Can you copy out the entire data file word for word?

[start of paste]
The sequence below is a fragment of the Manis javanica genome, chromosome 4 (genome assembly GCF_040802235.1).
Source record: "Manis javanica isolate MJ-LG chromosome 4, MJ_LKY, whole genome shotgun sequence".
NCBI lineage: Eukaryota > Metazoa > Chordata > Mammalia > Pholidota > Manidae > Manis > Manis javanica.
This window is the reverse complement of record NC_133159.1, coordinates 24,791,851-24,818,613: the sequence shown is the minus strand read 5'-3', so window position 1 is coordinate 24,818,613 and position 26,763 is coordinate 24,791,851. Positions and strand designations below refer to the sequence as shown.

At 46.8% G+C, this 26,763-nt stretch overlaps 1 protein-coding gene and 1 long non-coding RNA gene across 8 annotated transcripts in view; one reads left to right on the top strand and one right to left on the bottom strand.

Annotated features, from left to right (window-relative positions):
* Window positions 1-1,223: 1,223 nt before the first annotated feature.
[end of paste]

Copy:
The sequence below is a fragment of the Manis javanica genome, chromosome 4 (genome assembly GCF_040802235.1).
Source record: "Manis javanica isolate MJ-LG chromosome 4, MJ_LKY, whole genome shotgun sequence".
NCBI lineage: Eukaryota > Metazoa > Chordata > Mammalia > Pholidota > Manidae > Manis > Manis javanica.
This window is the reverse complement of record NC_133159.1, coordinates 24,791,851-24,818,613: the sequence shown is the minus strand read 5'-3', so window position 1 is coordinate 24,818,613 and position 26,763 is coordinate 24,791,851. Positions and strand designations below refer to the sequence as shown.

At 46.8% G+C, this 26,763-nt stretch overlaps 1 protein-coding gene and 1 long non-coding RNA gene across 8 annotated transcripts in view; one reads left to right on the top strand and one right to left on the bottom strand.

Annotated features, from left to right (window-relative positions):
* Window positions 1-1,223: 1,223 nt before the first annotated feature.